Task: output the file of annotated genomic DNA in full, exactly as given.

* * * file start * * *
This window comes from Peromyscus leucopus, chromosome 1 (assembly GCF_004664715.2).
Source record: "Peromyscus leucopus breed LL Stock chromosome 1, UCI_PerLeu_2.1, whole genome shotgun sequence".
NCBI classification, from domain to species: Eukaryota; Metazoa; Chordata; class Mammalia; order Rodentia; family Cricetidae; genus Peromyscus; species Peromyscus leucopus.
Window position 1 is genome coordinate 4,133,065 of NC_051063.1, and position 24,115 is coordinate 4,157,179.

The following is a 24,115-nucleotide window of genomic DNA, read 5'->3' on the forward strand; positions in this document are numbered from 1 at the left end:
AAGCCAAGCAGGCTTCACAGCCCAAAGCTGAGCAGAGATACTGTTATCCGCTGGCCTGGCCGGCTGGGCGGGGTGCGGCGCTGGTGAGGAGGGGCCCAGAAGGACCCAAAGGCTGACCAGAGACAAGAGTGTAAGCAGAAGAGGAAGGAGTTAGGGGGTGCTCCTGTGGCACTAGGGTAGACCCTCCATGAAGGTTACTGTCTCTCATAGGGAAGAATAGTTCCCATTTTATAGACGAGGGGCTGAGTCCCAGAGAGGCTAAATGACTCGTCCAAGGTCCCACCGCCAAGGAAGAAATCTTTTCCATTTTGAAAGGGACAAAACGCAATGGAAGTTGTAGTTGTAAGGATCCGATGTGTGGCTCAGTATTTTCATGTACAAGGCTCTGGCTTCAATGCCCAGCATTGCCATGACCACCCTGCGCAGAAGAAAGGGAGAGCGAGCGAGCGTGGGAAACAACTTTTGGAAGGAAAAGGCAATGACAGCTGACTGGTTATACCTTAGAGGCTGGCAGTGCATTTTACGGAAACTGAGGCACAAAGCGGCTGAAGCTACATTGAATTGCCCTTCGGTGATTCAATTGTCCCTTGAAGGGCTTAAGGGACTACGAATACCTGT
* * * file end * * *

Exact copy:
This window comes from Peromyscus leucopus, chromosome 1 (assembly GCF_004664715.2).
Source record: "Peromyscus leucopus breed LL Stock chromosome 1, UCI_PerLeu_2.1, whole genome shotgun sequence".
NCBI classification, from domain to species: Eukaryota; Metazoa; Chordata; class Mammalia; order Rodentia; family Cricetidae; genus Peromyscus; species Peromyscus leucopus.
Window position 1 is genome coordinate 4,133,065 of NC_051063.1, and position 24,115 is coordinate 4,157,179.

The following is a 24,115-nucleotide window of genomic DNA, read 5'->3' on the forward strand; positions in this document are numbered from 1 at the left end:
AAGCCAAGCAGGCTTCACAGCCCAAAGCTGAGCAGAGATACTGTTATCCGCTGGCCTGGCCGGCTGGGCGGGGTGCGGCGCTGGTGAGGAGGGGCCCAGAAGGACCCAAAGGCTGACCAGAGACAAGAGTGTAAGCAGAAGAGGAAGGAGTTAGGGGGTGCTCCTGTGGCACTAGGGTAGACCCTCCATGAAGGTTACTGTCTCTCATAGGGAAGAATAGTTCCCATTTTATAGACGAGGGGCTGAGTCCCAGAGAGGCTAAATGACTCGTCCAAGGTCCCACCGCCAAGGAAGAAATCTTTTCCATTTTGAAAGGGACAAAACGCAATGGAAGTTGTAGTTGTAAGGATCCGATGTGTGGCTCAGTATTTTCATGTACAAGGCTCTGGCTTCAATGCCCAGCATTGCCATGACCACCCTGCGCAGAAGAAAGGGAGAGCGAGCGAGCGTGGGAAACAACTTTTGGAAGGAAAAGGCAATGACAGCTGACTGGTTATACCTTAGAGGCTGGCAGTGCATTTTACGGAAACTGAGGCACAAAGCGGCTGAAGCTACATTGAATTGCCCTTCGGTGATTCAATTGTCCCTTGAAGGGCTTAAGGGACTACGAATACCTGT